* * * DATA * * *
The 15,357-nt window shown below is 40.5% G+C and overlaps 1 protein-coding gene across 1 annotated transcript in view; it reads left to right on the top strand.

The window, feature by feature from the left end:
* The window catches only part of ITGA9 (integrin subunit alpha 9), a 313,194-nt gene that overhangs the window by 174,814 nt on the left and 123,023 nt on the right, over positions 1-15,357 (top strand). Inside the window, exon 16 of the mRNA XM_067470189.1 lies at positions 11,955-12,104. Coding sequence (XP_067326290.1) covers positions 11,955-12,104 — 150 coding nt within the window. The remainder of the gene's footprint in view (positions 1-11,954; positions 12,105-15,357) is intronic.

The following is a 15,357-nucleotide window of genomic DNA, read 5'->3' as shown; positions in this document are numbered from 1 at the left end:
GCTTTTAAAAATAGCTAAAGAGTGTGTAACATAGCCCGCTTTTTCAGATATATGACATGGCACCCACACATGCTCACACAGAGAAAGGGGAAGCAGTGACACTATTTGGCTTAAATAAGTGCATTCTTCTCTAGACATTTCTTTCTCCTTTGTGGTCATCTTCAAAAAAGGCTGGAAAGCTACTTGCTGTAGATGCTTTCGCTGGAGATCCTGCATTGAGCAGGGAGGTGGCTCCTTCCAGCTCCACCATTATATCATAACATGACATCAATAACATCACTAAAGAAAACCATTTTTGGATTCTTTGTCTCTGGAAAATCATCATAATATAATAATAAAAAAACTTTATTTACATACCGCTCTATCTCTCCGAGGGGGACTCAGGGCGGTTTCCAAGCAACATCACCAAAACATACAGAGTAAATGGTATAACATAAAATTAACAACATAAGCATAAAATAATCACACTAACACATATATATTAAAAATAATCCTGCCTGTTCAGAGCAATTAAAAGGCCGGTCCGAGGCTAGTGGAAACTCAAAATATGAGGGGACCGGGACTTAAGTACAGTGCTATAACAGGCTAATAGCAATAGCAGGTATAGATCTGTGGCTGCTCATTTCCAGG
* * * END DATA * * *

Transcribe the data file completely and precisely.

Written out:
The 15,357-nt window shown below is 40.5% G+C and overlaps 1 protein-coding gene across 1 annotated transcript in view; it reads left to right on the top strand.

The window, feature by feature from the left end:
* The window catches only part of ITGA9 (integrin subunit alpha 9), a 313,194-nt gene that overhangs the window by 174,814 nt on the left and 123,023 nt on the right, over positions 1-15,357 (top strand). Inside the window, exon 16 of the mRNA XM_067470189.1 lies at positions 11,955-12,104. Coding sequence (XP_067326290.1) covers positions 11,955-12,104 — 150 coding nt within the window. The remainder of the gene's footprint in view (positions 1-11,954; positions 12,105-15,357) is intronic.

The following is a 15,357-nucleotide window of genomic DNA, read 5'->3' as shown; positions in this document are numbered from 1 at the left end:
GCTTTTAAAAATAGCTAAAGAGTGTGTAACATAGCCCGCTTTTTCAGATATATGACATGGCACCCACACATGCTCACACAGAGAAAGGGGAAGCAGTGACACTATTTGGCTTAAATAAGTGCATTCTTCTCTAGACATTTCTTTCTCCTTTGTGGTCATCTTCAAAAAAGGCTGGAAAGCTACTTGCTGTAGATGCTTTCGCTGGAGATCCTGCATTGAGCAGGGAGGTGGCTCCTTCCAGCTCCACCATTATATCATAACATGACATCAATAACATCACTAAAGAAAACCATTTTTGGATTCTTTGTCTCTGGAAAATCATCATAATATAATAATAAAAAAACTTTATTTACATACCGCTCTATCTCTCCGAGGGGGACTCAGGGCGGTTTCCAAGCAACATCACCAAAACATACAGAGTAAATGGTATAACATAAAATTAACAACATAAGCATAAAATAATCACACTAACACATATATATTAAAAATAATCCTGCCTGTTCAGAGCAATTAAAAGGCCGGTCCGAGGCTAGTGGAAACTCAAAATATGAGGGGACCGGGACTTAAGTACAGTGCTATAACAGGCTAATAGCAATAGCAGGTATAGATCTGTGGCTGCTCATTTCCAGG